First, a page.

Speaking to Orange Coast magazine in 1979, former journalist and major league executive Arthur E. “Red” Patterson attributed the Boom-Boom nickname to another occasion entirely, in which a journalist temporarily covering the Dodgers beat assigned Beck the moniker after another typically lacklustre outing. Patterson said that Beck then found out and came close to attacking the wrong writer in a rage, assuming it was the handiwork of the team’s usual beat writer, who had been ill that day.
If many aspects of the stories seem fanciful, it certainly does underline the fact that Beck was primarily known for being a hitter’s dream. His ERA coming in to that game was 8.44 and although that had gone down by the end of the year to 7.42, he pitched just a handful of games the rest of the way. At the end of 1934, he had given up 50 runs – 47 earned – in just 57 innings.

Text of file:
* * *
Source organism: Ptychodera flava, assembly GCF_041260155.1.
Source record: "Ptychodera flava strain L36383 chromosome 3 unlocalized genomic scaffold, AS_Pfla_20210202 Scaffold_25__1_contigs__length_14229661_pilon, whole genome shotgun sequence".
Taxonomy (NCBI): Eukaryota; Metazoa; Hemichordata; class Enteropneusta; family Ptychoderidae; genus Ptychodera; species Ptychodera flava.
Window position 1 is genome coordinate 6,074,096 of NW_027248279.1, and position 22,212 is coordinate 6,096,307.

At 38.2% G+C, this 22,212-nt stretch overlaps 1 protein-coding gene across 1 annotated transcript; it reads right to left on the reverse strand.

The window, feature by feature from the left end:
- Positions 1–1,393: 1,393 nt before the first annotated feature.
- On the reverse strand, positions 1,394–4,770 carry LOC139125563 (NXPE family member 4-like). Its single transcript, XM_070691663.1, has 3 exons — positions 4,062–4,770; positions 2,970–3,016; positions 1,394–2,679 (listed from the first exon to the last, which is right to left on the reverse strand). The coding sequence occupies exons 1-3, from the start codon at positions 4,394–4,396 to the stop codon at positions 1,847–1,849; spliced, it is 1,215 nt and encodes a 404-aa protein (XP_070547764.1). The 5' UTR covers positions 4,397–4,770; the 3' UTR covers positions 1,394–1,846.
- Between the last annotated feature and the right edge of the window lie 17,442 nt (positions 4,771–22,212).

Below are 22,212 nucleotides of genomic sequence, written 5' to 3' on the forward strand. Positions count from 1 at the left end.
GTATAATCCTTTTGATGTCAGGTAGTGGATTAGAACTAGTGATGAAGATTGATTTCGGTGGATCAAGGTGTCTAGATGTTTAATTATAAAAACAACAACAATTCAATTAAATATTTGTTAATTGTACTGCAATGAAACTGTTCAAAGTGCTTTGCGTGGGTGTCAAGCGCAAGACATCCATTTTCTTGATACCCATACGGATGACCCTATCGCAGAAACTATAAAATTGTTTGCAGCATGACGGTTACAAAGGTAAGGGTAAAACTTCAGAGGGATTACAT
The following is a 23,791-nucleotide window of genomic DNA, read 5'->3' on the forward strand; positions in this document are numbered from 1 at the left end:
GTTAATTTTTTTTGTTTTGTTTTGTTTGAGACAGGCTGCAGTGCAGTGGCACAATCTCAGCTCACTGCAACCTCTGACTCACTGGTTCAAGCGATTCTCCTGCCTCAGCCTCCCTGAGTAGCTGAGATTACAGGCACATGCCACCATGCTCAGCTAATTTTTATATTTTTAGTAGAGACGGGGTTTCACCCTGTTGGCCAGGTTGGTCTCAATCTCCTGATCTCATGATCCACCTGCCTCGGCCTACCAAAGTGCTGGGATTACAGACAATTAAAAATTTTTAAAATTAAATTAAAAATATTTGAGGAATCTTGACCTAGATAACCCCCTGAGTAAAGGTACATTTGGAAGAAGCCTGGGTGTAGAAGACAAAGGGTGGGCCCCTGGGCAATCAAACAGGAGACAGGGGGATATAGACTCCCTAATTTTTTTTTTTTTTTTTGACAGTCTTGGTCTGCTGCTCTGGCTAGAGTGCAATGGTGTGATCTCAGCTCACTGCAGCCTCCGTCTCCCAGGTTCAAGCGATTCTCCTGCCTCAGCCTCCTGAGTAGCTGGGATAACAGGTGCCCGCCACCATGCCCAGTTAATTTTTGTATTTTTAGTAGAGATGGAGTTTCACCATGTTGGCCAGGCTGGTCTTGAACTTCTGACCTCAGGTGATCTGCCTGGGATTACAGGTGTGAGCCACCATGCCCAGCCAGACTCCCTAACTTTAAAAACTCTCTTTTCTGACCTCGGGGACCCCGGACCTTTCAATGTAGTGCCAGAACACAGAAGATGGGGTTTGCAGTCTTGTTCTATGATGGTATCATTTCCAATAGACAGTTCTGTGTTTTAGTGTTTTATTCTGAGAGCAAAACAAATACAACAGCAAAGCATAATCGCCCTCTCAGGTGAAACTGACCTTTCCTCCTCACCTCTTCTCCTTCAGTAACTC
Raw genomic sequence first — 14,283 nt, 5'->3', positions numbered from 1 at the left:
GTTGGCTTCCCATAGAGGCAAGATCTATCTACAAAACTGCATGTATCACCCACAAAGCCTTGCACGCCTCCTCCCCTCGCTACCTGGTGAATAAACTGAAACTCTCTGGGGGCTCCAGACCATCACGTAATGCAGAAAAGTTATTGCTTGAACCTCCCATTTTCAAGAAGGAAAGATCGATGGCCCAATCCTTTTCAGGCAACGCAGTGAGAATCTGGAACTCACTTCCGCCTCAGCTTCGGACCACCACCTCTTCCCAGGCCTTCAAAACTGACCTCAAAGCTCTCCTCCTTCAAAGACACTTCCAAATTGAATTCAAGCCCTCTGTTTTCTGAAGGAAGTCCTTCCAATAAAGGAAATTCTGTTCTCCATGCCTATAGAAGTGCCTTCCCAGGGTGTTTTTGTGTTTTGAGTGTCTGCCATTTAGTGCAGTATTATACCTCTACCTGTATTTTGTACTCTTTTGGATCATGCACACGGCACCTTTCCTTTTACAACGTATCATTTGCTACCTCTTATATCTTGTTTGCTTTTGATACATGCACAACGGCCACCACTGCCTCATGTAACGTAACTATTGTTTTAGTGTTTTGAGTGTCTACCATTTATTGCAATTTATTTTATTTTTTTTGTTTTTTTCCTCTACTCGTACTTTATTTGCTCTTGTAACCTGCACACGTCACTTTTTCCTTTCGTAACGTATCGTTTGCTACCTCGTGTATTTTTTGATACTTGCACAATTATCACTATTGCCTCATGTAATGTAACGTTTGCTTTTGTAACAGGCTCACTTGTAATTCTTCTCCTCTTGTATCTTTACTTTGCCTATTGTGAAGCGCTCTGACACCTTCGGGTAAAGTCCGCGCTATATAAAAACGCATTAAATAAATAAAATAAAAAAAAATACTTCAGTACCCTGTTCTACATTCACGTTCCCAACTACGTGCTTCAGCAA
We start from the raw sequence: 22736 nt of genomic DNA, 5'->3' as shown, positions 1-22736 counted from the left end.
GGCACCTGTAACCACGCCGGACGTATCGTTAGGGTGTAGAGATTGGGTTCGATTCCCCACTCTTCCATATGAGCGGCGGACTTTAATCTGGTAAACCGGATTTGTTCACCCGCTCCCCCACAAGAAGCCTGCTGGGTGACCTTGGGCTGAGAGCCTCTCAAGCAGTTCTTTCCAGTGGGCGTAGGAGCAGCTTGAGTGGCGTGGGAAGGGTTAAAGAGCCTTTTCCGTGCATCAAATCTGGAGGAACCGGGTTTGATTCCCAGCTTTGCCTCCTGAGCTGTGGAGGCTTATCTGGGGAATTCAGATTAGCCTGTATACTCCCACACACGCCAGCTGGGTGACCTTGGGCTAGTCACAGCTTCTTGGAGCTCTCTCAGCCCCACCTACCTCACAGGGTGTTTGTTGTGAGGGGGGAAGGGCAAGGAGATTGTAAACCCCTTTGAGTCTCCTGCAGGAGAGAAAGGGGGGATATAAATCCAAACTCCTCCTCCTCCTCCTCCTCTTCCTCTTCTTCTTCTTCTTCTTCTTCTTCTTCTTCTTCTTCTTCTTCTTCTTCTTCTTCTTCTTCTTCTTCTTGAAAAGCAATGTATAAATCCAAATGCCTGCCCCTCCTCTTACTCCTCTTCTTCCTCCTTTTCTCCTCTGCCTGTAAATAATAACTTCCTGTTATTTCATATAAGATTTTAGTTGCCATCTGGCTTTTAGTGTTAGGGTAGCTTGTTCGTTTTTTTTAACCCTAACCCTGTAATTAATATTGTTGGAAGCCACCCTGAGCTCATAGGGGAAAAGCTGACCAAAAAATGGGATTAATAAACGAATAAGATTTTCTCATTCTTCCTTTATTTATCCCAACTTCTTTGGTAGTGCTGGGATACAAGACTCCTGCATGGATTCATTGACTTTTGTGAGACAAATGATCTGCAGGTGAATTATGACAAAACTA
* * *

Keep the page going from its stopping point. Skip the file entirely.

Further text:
I did not discover Boom-Boom Beck as a result of this story, or indeed the nickname itself. While uncovering the evidence of John Smoltz’s invincibility through the medium of the Baseball-Reference Play Index, I also wanted to find out which pitchers have been unfortunate enough to suffer the longest losing streaks. Since 1913, here are the pitchers who have appeared in the most consecutive losses:
There is something remarkable about the fact that Beck came to the mound 46 consecutive times and never once got to celebrate a win. We’re not talking about his own personal win-loss record. For this period of almost three years, when Beck played, the team lost.
With Boom-Boom suiting up for the hapless Philadelphia Phillies, a season of victory was not to be expected in 1941. The extent to which Beck lost is still fairly remarkable. 25 games into the season, Beck had appeared in just a single victory all year, a 6-4 win over the St. Louis Cardinals on May 20th, in which he pitched a single scoreless inning. The rest had all been defeats, including a brutal June 11th loss to the Cardinals in which Beck pitched all ten innings, eventually falling to a 3-2 defeat. He would then give up four runs to the Cards without recording an out in his very next start.